"You did not. I slept over at your house two days ago," I point out.
He grins and tweaks my nose, which automatically earns him a scowl. He either doesn't notice or doesn't care. Either one is pretty likely. "Details are boring," he declares, turning curiously to Tati. "You were saying something about trumpets?"
When Tati's filled him in on what she just told me, Asher's eyes light up. He doesn't even question it. "This year's going to be great! I call section leader."
"You can't call section leader," I tell him.
"Yes, I can," he says, unbothered. "I'm awesome." My clarinetist best friend takes an apple out of his backpack and absently starts chewing at the stem, sucking at the skin around the top.
Tati wrinkles her nose. "Asher, that's gross."
Asher looks up from the apple and grins. "Hey, Tati, do you want some?" He drops the thing in her hand before she can object and she grimaces, lobbing it back full-force at Asher's face. It hits him in the jaw and he makes some sort of weird sound halfway between a squeak and a grunt. The apple falls into his lap. I grab it and put it into my backpack before the poor abused thing can come to any more harm.
"Hey!" Asher protests. "Aria, give me back my apple!"
I put my backpack next to the window behind me. "Your apple says 'no thanks'."
"Since when do you speak apple?" he demands.
I ignore him. "So, Tati," I say, turning back to the flutist in the next seat. "Do I get my stuff back or not?"
She laughs and hands me my book.
"What about me? Do I get my stuff back too? Please?" Asher asks hopefully.
I laugh and unzip my backpack, take the apple out and throw it at him. "Only 'cause you said please."
Asher throws his hands up. "We're not even in school yet and people are already throwing stuff at me," he says despairingly. "It's sixth grade all over again."
Tati snickers. "Get over it," she says, chucking an eraser at his head for good measure.
"Should I be glad that you two don't have your flutes with you right now?" he inquires, catching the eraser and tossing it back over the seat. "I don't think I could take a flute case to the face, to be honest."
"Definitely." I take my backpack and put it on the floor. "And you're outnumbered, so you'd be pretty much out of luck."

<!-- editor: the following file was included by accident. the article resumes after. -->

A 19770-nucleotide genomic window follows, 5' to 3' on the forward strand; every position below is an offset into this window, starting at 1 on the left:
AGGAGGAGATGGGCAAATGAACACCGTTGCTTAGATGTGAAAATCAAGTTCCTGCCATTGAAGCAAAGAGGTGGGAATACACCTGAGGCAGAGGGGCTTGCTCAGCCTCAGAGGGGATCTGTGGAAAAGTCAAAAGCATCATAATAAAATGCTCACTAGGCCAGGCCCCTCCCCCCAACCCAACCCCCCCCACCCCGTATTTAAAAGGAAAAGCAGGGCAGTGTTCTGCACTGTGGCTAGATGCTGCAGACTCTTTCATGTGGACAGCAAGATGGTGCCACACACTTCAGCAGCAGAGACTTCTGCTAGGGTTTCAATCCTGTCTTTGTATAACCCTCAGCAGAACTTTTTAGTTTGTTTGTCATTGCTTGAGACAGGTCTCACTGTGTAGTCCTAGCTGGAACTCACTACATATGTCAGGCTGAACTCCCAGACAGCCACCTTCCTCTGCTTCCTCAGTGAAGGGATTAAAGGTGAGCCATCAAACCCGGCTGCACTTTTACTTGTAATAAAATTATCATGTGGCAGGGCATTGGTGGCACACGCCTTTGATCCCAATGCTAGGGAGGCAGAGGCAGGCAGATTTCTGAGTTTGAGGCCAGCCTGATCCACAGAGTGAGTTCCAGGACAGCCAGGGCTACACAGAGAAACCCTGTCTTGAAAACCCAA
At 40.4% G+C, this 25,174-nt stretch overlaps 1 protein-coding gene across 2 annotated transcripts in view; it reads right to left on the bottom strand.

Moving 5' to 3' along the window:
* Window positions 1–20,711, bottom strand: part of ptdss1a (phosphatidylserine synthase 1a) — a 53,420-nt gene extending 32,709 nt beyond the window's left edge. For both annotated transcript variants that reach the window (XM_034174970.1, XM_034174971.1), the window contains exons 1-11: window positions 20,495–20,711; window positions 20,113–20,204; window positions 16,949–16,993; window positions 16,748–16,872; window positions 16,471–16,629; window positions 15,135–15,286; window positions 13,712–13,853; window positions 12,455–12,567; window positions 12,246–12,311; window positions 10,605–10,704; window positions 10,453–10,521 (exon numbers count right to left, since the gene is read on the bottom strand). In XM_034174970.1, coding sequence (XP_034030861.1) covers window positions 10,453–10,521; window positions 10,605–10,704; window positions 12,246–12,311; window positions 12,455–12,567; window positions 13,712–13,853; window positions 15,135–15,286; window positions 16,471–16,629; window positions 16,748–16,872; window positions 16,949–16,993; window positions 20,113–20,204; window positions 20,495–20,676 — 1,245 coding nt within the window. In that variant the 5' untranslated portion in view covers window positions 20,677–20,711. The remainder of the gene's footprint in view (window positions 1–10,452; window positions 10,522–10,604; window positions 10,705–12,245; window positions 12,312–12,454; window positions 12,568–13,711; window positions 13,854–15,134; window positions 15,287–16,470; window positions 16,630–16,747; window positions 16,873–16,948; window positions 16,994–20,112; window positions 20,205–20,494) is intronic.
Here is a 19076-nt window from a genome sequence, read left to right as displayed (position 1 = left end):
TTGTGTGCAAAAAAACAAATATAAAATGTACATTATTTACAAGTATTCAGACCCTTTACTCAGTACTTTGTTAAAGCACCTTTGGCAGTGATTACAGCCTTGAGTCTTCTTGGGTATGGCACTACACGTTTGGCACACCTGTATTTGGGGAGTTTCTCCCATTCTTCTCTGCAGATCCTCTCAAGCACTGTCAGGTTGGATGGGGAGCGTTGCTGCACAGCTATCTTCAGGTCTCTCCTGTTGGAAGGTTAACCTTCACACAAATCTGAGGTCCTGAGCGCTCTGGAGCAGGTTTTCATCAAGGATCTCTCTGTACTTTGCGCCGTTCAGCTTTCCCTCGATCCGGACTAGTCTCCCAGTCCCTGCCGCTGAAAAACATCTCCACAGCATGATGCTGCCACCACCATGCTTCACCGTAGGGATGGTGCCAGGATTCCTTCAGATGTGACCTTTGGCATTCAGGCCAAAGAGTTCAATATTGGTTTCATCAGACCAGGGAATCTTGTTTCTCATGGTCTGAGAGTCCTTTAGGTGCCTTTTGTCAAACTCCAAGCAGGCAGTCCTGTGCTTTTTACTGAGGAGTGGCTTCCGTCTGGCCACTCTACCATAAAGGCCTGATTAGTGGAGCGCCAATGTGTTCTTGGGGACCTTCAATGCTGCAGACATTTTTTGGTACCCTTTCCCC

Asher shrugs, a mildly thoughtful look on his face. "Maybe, maybe not. The only sure thing when it comes to all of us is that once you add the piccolo guy, the other side is screwed."
"Beck's still on vacation in Florida," Tati says absently. "But I'm sure he'd be on our side. Piccolos and flutes are like brothers and sisters, you know."
I laugh. "Beck is just made of awesome. He catches so much crap from the rest of the school because he's a piccolo guy, but he's never complained about it once. That's incredible."
It is nothing but the truth. Beckett Sullivan – who, with his gray-green eyes and ashy blonde hair stands at 4'11" tall and weighs in at maybe eighty-five pounds soaking wet – faces more people telling him he's a worthless little band freak and trying to beat him up than anyone should ever have to deal with in their entire life.
It's not like we don't speak up about it; any one member of our band would gladly defend Beck. But despite the fact that we make up a good portion of the students, we're not always around to protect him.
As if he's reading my mind, Asher raises an eyebrow. "Yeah. Still, Aria, it's not like he needs us to stand up for him. Beck is plenty to handle on his own."
This is also true. This is actually a gross understatement.
Tati coughs into her sleeve and I jump, bumping a shoulder against the smooth, cold glass in the window.
"Why are we talking about Beck?" Tati asks.
I think back a little. "Well. I told Asher that he wouldn't be able to take us both with our flutes, and he said that the only sure thing when it came to band kids was that the side with the piccolo player would win… and then you said–"
Tati winces. "Okay, okay, I get it," she cuts in, and I grin, because taking things literally is just the most fun thing ever.
The bus stops, making the metronome-wheel rattle and clink ominously. I shudder. "This bus really better not break down on the first day of school."
Asher looks out the window. "It doesn't matter anyways. We're already here."
And indeed we are. Welcome back to Laurel Bell Middle School, my fellow eighth graders.
Let's just suffer through the year and then get the hell out of here.
Well, hello there.
I probably shouldn't be putting this story back up before the entire thing is edited, but at the rate I'm going, you would all be in for a very long wait if I did that. So instead I will be posting edited chapters as they are completed.
Like always, I do not have anything that even vaguely resembles an update schedule. I'm actually in the middle of midterms right now, so I wouldn't be expecting much until at least the week after next. But yes, I am back, and I am posting chapters, however slowly and erratically I end up doing so.
Also, this is the first real chapter, and I haven't introduced myself yet, so let me do that.
Hello, I'm Allegra. I'm fifteen, I write about band kids, and my update pattern is the most godawful thing you will ever see, but I like to think that I'm worth sticking around for.
First-time readers, it's nice to meet you.
Returning readers, it's nice to see you again.